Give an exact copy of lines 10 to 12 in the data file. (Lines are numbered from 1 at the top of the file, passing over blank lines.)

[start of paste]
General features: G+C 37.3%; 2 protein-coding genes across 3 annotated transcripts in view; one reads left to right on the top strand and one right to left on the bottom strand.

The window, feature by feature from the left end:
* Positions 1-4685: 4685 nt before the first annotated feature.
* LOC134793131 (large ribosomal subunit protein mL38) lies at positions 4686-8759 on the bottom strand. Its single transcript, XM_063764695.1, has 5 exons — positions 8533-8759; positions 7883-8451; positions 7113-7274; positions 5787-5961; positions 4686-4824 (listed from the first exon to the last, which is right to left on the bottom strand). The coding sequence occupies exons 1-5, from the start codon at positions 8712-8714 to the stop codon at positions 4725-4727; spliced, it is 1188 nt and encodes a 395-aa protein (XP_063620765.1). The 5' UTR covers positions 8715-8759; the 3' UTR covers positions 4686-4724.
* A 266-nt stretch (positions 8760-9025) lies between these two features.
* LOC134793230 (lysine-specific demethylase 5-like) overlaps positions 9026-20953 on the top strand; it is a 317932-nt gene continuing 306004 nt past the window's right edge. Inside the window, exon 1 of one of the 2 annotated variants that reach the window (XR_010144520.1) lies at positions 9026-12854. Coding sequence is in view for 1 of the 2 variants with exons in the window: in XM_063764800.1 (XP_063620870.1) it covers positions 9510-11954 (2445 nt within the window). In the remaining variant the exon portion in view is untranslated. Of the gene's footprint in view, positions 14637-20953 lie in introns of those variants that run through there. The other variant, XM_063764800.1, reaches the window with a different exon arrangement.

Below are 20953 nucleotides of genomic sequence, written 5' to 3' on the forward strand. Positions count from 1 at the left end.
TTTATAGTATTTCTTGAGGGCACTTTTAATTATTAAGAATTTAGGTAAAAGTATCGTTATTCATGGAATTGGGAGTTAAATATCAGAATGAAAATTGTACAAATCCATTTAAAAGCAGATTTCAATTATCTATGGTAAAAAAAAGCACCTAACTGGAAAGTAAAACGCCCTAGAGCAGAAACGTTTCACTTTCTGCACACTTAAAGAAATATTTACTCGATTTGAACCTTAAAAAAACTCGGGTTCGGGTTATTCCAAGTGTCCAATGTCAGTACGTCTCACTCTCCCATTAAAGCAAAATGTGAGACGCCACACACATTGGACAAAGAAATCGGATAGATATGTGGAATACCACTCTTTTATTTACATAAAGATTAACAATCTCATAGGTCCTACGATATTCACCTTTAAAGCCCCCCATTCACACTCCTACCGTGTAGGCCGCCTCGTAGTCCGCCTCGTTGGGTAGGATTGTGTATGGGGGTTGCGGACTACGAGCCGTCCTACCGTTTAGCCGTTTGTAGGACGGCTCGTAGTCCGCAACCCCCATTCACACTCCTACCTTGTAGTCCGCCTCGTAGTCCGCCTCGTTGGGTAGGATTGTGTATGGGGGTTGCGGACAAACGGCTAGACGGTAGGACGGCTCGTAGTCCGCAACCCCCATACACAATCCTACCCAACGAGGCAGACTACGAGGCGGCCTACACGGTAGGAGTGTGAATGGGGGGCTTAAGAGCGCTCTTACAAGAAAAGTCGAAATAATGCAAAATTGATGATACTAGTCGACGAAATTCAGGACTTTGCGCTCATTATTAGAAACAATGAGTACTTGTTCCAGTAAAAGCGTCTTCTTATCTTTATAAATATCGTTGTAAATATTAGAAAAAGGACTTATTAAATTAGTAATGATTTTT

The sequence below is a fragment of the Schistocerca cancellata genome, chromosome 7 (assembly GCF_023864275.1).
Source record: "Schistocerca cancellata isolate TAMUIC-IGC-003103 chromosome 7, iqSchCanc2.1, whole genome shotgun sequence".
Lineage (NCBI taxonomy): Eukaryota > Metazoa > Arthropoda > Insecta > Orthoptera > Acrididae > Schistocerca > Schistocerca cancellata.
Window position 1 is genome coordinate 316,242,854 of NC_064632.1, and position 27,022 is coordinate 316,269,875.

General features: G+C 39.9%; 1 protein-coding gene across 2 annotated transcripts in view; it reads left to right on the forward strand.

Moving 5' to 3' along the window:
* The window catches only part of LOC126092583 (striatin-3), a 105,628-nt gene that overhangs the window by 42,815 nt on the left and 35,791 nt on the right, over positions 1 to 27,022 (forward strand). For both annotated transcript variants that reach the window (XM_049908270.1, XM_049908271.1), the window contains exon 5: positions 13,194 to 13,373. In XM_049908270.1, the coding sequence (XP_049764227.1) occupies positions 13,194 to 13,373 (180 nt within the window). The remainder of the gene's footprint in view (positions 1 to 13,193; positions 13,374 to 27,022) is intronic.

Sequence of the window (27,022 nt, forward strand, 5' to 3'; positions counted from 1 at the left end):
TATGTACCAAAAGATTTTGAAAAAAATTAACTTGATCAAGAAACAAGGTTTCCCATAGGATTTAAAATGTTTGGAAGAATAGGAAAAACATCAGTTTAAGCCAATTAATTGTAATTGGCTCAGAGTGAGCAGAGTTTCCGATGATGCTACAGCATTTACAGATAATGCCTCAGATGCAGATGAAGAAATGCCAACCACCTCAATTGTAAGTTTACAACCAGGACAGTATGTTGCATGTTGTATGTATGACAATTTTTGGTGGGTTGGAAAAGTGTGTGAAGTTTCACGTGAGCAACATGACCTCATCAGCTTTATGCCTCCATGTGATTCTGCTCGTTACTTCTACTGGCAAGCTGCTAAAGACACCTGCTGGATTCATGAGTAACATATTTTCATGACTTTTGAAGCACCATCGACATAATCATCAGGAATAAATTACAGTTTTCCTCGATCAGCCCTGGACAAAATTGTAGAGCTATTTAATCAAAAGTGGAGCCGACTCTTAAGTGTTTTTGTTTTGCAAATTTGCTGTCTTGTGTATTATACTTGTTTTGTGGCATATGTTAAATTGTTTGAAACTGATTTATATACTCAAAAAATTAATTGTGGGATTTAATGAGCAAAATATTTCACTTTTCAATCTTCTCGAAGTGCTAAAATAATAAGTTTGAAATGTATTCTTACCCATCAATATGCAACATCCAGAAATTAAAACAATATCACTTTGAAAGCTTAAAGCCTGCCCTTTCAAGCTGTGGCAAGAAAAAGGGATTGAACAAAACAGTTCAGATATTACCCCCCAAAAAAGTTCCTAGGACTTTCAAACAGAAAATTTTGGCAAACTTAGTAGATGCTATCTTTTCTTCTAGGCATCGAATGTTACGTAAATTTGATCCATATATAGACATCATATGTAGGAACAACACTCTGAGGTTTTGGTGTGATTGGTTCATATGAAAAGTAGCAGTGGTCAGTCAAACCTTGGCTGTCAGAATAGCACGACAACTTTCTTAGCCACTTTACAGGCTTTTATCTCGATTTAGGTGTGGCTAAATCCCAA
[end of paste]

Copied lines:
Source record: "Schistocerca cancellata isolate TAMUIC-IGC-003103 chromosome 7, iqSchCanc2.1, whole genome shotgun sequence".
Lineage (NCBI taxonomy): Eukaryota > Metazoa > Arthropoda > Insecta > Orthoptera > Acrididae > Schistocerca > Schistocerca cancellata.
Window position 1 is genome coordinate 316,242,854 of NC_064632.1, and position 27,022 is coordinate 316,269,875.